Sondheimer: Greatest legacy of 1984 Olympic Games is LA84 Foundation

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Driving past a San Fernando Valley middle school during lunchtime, the sports fields were buzzing with activity. Soccer balls were being kicked, basketballs were being dribbled, tetherballs were being socked.

My previous three hours had been spent attending a conference sponsored by the LA84 Foundation in downtown Los Angeles, listening to speakers discuss the magic and importance of inclusion in sports.

When competitions are open to anyone, whether you’re rich or poor, nerdy or athletic, a future pro or a future doctor, what unfolds could produce something unexpected.

Right on cue, amid the many games being played during lunchtime on the middle school campus, there was a kid wearing glasses and long pants receiving a high five from another kid in shorts who looked like the school’s soccer star. They were having fun, a lesson that needs to be appreciated everywhere.

In the rush to separate those with pro ambitions from the amateurs, people can forget the journey. Remember when it was fun to win a game and get cupcakes. Remember when it was fun to lose a game and still get ice cream. Remember when it was fun to be driven to your Little League game and debate what to listen on the car radio. Remember that first day of high school when the coach recognized you in the hallway and greeted you with a friendly handshake that immediately injected self-confidence during a morning of nervousness.

Former NBA player Derek Anderson was at the conference telling his story of overcoming poverty and absent parents.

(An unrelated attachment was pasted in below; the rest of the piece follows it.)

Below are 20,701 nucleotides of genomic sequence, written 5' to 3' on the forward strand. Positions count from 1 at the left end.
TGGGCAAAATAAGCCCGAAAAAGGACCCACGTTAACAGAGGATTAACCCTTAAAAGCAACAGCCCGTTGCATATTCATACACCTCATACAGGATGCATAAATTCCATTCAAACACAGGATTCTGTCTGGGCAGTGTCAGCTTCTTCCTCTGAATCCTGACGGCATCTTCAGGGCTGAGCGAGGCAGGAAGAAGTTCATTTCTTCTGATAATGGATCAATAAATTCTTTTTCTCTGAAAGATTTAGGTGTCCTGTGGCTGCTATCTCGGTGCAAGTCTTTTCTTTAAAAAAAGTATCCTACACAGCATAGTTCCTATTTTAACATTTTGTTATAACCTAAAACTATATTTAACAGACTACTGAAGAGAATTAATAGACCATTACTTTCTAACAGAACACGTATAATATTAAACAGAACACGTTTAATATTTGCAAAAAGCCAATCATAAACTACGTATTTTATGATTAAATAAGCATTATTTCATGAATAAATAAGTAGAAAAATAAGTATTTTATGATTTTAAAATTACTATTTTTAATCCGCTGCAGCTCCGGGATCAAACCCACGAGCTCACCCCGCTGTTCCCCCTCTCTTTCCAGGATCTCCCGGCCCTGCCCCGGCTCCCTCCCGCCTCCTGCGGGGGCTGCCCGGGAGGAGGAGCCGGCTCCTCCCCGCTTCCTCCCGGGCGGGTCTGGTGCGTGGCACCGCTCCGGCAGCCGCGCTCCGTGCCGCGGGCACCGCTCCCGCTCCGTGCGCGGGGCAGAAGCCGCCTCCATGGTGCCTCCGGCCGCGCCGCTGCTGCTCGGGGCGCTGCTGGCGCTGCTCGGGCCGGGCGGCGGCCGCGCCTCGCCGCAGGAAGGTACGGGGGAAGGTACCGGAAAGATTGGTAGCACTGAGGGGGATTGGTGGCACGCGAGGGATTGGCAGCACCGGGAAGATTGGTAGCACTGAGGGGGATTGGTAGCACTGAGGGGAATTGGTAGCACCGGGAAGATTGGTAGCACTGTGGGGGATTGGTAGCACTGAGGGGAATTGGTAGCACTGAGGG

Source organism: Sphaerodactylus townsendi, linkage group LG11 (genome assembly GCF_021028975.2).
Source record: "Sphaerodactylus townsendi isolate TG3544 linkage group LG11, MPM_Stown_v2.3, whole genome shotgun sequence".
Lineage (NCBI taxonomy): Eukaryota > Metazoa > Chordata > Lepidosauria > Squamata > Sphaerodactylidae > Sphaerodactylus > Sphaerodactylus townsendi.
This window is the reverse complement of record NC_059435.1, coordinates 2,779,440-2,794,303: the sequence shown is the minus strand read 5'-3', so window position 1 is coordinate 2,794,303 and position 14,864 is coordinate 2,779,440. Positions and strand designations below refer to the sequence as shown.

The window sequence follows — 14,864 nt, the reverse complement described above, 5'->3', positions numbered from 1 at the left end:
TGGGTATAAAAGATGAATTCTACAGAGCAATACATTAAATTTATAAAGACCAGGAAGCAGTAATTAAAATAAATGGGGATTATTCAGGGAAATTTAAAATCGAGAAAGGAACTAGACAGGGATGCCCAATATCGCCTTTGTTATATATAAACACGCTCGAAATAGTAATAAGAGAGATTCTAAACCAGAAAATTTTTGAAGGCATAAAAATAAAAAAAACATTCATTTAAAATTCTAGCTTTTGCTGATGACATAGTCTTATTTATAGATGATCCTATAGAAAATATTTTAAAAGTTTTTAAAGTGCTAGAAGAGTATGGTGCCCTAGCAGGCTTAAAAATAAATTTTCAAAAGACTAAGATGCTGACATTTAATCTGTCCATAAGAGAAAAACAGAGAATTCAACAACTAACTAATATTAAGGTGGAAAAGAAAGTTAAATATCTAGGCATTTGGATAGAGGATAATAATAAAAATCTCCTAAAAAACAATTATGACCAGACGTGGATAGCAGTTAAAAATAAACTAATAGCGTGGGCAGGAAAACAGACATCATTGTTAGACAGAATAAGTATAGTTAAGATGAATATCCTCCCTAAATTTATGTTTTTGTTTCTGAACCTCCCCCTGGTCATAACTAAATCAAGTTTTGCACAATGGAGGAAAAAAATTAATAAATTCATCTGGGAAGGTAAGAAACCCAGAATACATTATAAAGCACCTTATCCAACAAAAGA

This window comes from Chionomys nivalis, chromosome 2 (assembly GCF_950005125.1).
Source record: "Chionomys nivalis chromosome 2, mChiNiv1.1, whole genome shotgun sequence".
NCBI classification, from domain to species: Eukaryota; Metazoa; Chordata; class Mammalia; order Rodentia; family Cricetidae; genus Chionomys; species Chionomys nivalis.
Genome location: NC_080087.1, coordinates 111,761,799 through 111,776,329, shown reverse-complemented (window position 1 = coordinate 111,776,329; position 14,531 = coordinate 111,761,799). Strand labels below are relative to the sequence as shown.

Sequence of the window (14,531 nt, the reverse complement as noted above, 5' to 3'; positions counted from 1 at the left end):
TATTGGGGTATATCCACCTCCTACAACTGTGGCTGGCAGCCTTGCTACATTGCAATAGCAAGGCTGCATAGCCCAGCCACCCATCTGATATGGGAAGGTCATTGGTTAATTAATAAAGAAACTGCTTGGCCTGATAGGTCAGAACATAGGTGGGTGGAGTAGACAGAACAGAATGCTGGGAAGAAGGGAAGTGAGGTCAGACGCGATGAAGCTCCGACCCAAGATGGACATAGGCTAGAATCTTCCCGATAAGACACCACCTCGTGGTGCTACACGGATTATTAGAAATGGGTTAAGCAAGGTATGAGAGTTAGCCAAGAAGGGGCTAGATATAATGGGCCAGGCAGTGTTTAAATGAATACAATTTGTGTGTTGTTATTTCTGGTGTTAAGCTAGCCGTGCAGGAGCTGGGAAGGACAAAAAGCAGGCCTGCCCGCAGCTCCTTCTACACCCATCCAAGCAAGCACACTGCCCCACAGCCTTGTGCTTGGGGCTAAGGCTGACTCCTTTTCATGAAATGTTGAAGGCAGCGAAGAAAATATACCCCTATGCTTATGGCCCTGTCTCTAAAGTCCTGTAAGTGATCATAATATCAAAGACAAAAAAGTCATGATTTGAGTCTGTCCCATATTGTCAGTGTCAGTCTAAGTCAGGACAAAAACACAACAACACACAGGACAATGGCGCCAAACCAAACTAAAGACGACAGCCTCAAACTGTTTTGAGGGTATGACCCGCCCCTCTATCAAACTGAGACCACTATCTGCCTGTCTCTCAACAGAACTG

“Listen to learn,” he said. “You don’t always begin where you end.”

He explained how sports was so influential in his life.

“Basketball taught me to be a good teammate,” he said.

He said that when coaching a youth team, he tries to empower his players by putting them in position to exercise authority, such as making them the coach. Suddenly they’re shouting for players to stop making turnovers when they were making the turnovers a few minutes earlier.

“Put kids in position of leadership roles and you’ll see a different outcome,” he said.

It’s the 40th anniversary of the 1984 Olympic Games in Los Angeles, and there was no more important outcome than the creation of the LA84 Foundation from the Games’ financial surplus. It has invested millions of dollars in youth sports and helped save, expand and cultivate the idea that sports should be available to anyone. It’s the greatest legacy of the Olympic Games and proves passionate people with integrity and resources can make a difference.

So many disadvantaged communities have been given lifelines to develop sports programs. So many alternative sports have gained in popularity for boys and girls, from skateboarding to rowing to rugby, with a little seed money to help attract the curious and the courageous.

As pointed out by one speaker, not every sports experience is positive. Perhaps a coach hasn’t been trained properly. Perhaps a facility doesn’t have enough security to allow participants to feel safe. Perhaps politics or ignorance prevents a newcomer from getting the chance to shine.

Yet intervention by professionals who recognize problems can transform something negative into a big positive.

There are many people fighting the good fight who only need support.

“It’s a continuous investment. It’s not one and done,” said Santee High principal Violeta Ruiz, a former water polo coach who welcomes sports participation from all her students and seeks partnerships in her community.

Her school’s valedictorians are athletes.

“Sports really opens up their eyes,” she said.

It’s magical when a shy, previously unmotivated student discovers something new, makes a friend and uses a sports experience to change their outlook

Starting in 2024-25, recess is mandated in California for 30 minutes during the school day. So much can be done positively for the mental health of students with the right approach. Just like vacations can reinvigorate and revitalize, so can exercise breaks.

Thanks to the LA84 Foundation, Southern Californians have the opportunity to embrace the fight for everyone to enjoy a sports experience if they want one.

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